Note: If you rename the file of the test, or the name of the test, the path of the recording will change. Make sure to delete the recordings corresponding to the deleted tests. If at any point in time you lose your recordings, don't worry. Running your tests with TEST_MODE=record will re-generate them.

Skipping tests

Writing live tests can take considerable time, specially since each time you want to check that everything works fine, you potentially need to run again every test. You can specify what test to run by following Mocha's approach of setting certain tests to it.only, and also to skip specific tests with it.skip.

If you launch the recorder in record mode with some of these changes (and given that you activate the recorder on beforeEach), only the files that relate to the changed tests will be updated. Skipped tests won't update their recordings.

This way, you can focus on fixing a specific set of tests with .only, then remove all the .only calls and trust that the playback will keep confirming that the unaffected tests are fine and green.

You can also skip specific tests with the following.

import { isLiveMode } from "@azure-tools/test-recorder";

it("test-title", function (this: Mocha.Context) {
  // isPlaybackMode() and isRecordMode() methods are also available from recorder.
  if (!isLiveMode()) this.skip(); // This skips the test in record and playback modes
  // Test goes here...
  // ...

Supporting parallelism

A common issue while running integration tests is that, sometimes two individuals or machines might try to run the same set of tests against the same resource.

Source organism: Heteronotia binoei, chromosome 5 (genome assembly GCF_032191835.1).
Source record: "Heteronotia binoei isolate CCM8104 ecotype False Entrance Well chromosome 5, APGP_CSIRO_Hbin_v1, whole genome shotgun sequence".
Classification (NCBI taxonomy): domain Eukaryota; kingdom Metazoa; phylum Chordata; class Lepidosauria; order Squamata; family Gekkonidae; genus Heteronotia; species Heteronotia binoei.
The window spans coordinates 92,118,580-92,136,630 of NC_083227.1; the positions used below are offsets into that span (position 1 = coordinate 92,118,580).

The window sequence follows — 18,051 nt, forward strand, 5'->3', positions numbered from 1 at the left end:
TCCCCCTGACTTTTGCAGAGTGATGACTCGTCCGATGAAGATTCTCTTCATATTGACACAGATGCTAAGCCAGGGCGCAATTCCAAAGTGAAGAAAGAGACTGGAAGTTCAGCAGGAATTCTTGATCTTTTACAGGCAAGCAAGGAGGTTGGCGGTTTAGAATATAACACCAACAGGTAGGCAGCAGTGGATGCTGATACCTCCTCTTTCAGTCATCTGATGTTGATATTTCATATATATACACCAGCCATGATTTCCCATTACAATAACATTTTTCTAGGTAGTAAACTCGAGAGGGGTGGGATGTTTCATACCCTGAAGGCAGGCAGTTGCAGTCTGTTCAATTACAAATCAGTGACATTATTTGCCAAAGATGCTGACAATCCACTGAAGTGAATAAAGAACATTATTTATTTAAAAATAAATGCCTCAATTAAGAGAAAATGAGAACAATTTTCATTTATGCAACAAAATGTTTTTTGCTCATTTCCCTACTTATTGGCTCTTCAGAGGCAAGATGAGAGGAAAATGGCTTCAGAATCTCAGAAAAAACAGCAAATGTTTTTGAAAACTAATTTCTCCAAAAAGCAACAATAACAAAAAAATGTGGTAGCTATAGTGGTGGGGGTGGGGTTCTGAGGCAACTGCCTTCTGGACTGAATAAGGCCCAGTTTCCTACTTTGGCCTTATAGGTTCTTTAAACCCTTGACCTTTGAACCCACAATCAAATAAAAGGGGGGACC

This is not directly related to the @azure-tools/test-recorder package, but if you're getting into issues because of concurrent conflicting requests, we strongly suggest using randomly generated strings as prefixes or suffixes for the resources you create.

Refer to Recorder#variable() section to handle the dynamic/generated values for testing that are created as part of the tests, to make sure the requests in the playback mode match the ones in the record mode.

Since new resources are likely to get accumulated because some tests would crash or fail for any reason, make sure you delete the resources that are not cleared.

Isomorphic tests

@azure/test-utils-recorder does support running tests in the browser. If you use Karma, as long as your karma configuration is correct, your tests should work both on NodeJS and in the browsers!


Besides the usual debugging of your code and tests, if you ever encounter a problem while recording your tests, make sure to read the output in the recordings. If the output is not what you expected, please follow up the contributing guidelines on how to write an issue for us. We'll make sure to handle it as soon as we find the time.

If you run into issues while running the tests in record/playback modes, some of the following troubleshooting steps may help:

Viewing test proxy log output

dev-tool by default outputs logs from the test proxy to test-proxy-output.log in your package's root directory. These logs can be inspected to see what requests were made to the proxy tool.

Viewing more detailed logs by running the proxy tool manually

If you desire, you can run the proxy tool docker image manually before running your tests, refer to the many ways to run the test-proxy tool. This allows you to specify a different log level (debug in the below example), allowing for more detailed logs to be viewed. Do this by running: